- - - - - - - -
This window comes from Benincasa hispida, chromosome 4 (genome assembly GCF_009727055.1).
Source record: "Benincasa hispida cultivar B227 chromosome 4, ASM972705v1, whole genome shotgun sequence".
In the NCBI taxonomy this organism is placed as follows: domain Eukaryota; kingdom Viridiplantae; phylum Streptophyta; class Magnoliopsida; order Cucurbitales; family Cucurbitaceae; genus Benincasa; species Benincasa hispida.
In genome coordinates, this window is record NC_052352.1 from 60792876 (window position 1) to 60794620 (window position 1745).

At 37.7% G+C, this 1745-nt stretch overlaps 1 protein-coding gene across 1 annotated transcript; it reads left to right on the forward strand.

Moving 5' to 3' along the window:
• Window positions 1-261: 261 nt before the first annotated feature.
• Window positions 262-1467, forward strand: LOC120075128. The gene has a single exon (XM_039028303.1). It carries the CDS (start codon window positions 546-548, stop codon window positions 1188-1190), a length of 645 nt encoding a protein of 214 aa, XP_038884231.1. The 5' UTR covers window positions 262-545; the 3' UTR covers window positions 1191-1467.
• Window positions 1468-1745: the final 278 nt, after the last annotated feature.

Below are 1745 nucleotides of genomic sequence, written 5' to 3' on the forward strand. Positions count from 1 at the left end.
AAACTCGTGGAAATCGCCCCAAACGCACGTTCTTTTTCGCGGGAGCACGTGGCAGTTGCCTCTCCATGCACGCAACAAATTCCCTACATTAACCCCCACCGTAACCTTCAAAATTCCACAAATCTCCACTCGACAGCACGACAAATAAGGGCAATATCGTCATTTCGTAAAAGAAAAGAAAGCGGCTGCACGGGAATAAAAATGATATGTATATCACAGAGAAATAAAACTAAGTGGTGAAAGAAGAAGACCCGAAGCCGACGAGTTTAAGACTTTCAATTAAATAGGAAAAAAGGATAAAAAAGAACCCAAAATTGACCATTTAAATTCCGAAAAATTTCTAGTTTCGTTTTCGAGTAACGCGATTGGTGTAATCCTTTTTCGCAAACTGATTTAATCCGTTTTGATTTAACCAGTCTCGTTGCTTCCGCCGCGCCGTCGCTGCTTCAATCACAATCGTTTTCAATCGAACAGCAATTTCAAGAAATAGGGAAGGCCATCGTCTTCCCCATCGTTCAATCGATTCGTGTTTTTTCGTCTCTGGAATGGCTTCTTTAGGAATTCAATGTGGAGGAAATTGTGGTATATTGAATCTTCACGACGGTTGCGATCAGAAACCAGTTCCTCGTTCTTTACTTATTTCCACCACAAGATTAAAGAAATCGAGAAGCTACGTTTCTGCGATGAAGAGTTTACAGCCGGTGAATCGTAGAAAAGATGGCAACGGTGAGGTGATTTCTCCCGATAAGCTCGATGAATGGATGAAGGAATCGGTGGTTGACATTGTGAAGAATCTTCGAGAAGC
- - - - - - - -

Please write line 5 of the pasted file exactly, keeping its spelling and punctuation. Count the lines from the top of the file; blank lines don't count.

At 37.7% G+C, this 1745-nt stretch overlaps 1 protein-coding gene across 1 annotated transcript; it reads left to right on the forward strand.